July 31, 2009 11:00:00 AM
A lawmaker says he''s been assured by Transportation Secretary Ray LaHood that the financially strapped "cash for clunkers" program will be good at least through today.
Michigan Sen. Carl Levin said he got the word from the Obama administration as members of the Ohio and Michigan congressional delegations huddled on Capitol Hill to discuss ways to keep the popular program going.
Levin, a Democrat, said he received assurances that cars could be purchased under the program today. He also said that beyond today, "depends on whether the administration can find some money."
The White House said Thursday it was reviewing what has turned out to be a wildly popular "cash for clunkers" program amid concerns the $1 billion budget for rebates for new auto purchases may have been exhausted in only a week.
Transportation Department officials called lawmakers'' offices earlier Thursday to alert them of plans to suspend the program as early as today. But a White House official said later the program had not been suspended and officials there were assessing their options.
"We are working tonight to assess the situation facing what is obviously an incredibly popular program," White House press secretary Robert Gibbs said of the Car Allowance Rebate System. "Auto dealers and consumers should have confidence that all valid CARS transactions that have taken place to date will be honored."
Gibbs said the administration was "evaluating all options" to keep the program funded.
Emplyees at Golden Triangle car dealerships were quick to comment on it, in light of the boom the businesses experienced because of the program, and the potential for it to die out as quickly as it began.
"I expect it''ll get more funding if it''s been as successful as they say it has," said Columbus Nissan General Manager Russell Street.
Street added, "It''s definitely been a successful program so far, and public demand for it has been high, so no doubt it would be great if they could get more funding for it and we could continue on. That would be good."
Stan Gunnels, sales manager at Premier Ford in Columbus, said he hopes the program continues, but it''s not something Ford controls -- the ball is in the government''s court.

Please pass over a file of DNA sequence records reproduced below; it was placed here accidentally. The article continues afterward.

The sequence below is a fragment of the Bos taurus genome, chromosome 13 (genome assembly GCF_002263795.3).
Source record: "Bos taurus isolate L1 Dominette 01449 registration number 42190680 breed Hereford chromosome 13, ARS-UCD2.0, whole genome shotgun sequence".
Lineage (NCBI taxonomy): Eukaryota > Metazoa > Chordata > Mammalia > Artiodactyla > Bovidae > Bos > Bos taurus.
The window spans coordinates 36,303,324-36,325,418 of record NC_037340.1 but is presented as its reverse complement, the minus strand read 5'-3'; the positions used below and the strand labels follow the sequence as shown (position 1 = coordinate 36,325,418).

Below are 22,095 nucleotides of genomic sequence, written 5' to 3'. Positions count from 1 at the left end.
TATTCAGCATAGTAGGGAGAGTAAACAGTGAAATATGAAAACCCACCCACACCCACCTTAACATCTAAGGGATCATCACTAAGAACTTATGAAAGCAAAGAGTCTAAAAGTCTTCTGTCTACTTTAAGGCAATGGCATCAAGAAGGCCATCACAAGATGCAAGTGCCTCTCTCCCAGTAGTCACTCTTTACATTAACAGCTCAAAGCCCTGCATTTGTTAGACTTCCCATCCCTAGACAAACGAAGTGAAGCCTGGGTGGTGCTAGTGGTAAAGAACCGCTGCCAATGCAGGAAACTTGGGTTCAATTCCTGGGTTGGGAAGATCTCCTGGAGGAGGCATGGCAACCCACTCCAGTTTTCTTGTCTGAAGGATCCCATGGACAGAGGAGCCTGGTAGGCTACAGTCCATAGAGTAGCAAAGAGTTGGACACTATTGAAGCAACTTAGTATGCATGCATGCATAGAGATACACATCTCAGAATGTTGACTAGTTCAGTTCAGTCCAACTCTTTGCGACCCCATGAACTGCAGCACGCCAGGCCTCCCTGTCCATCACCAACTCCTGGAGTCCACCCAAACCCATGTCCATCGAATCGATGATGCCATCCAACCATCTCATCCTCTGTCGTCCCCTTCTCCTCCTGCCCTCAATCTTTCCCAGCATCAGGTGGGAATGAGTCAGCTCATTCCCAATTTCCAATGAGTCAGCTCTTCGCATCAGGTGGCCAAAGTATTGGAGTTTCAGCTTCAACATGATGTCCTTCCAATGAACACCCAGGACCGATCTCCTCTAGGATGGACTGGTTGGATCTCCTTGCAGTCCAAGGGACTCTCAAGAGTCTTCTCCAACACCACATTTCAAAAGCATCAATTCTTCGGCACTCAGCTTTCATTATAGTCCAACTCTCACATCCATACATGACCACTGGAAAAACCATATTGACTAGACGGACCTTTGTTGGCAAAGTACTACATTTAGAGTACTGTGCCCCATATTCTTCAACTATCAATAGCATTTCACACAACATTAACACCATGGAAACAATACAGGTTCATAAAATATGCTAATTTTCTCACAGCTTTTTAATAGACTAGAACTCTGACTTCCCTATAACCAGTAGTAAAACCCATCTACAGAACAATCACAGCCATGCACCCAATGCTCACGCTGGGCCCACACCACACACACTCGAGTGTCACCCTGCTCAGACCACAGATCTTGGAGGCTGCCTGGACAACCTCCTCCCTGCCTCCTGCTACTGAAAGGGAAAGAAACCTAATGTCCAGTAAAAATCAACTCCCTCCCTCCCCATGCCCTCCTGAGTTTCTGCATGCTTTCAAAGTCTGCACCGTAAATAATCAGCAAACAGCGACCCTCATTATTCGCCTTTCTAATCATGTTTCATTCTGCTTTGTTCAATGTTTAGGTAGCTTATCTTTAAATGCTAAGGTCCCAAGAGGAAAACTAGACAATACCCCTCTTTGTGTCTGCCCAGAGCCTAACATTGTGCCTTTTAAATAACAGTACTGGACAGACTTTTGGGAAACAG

"The dealerships could be left holding the bag for this thing," he said. "...You could be out considerable sums of money."
The CARS program offers owners of old cars and trucks $3,500 or $4,500 toward a new, more fuel-efficient vehicle.
Congress last month approved the program to boost auto sales and remove some inefficient cars and trucks from the roads. The program kicked off last Friday and was heavily publicized by car companies and auto dealers
Through late Wednesday, 22,782 vehicles had been purchased through the program and nearly $96 million had been spent. But dealers raised concerns about large backlogs in the processing of the deals in the government system, prompting talk of a possible suspension.
A survey of 2,000 dealers by the National Automobile Dealers Association found about 25,000 deals had not yet been approved by NHTSA, or nearly 13 trades per store. It raised concerns that with about 23,000 dealers taking part in the program, auto dealers may already have surpassed the 250,000 vehicle sales funded by the $1 billion program.
"There''s a significant backlog of ''cash for clunkers'' deals that make us question how much funding is still available in the program," said Bailey Wood, a spokesman for the dealers association.
Alan Helfman, general manager of River Oaks Chrysler Jeep in Houston, said he was worried that the government wouldn''t pay for some of the clunker deals his dealership has signed because they aren''t far enough along in the process.
His dealership has done paperwork on about 20 sales under the clunker program, but in some cases the titles haven''t been obtained yet or the vehicles aren''t yet on his lot.
"There''s no doubt I''m going to get hammered on a deal or two," Helfman said.
The clunkers program was set up to boost U.S. auto sales and help struggling automakers through the worst sales slump in more than a quarter-century. Sales for the first half of the year were down 35 percent from the same period in 2008, and analysts are predicting only a modest recovery during the second half of the year.
So far this year, sales are running under an annual rate of 10 million light vehicles, but as recently as 2007, automakers sold more than 16 million cars and light trucks in the United States.
Even before the suspension, some in Congress were seeking more money for the auto sales stimulus. Rep. Candice Miller, R-Mich., wrote in a letter to House leaders on Wednesday requesting additional funding for the program.
"This is simply the most stimulative $1 billion the federal government has spent during the entire economic downturn," Miller said Thursday. "The federal government must come up with more money, immediately, to keep this program going."
Michigan lawmakers planned to meet on Friday to discuss the program.
Brendan Daly, a spokesman for House Speaker Nancy Pelosi, D-Calif., said they would work with "the congressional sponsors and the administration to quickly review the results of the initiative."
General Motors Co. spokesman Greg Martin said Thursday the automaker hopes "there''s a will and way to keep the CARS program going a little bit longer."
Dispatch reporter Jordan Novet and AP Auto Writer Tom Krisher in Detroit contributed to this report.
UPDATE 2:06 PM CST: According to AP, an additional $2B has just been approved for the Cash for Clunkers program.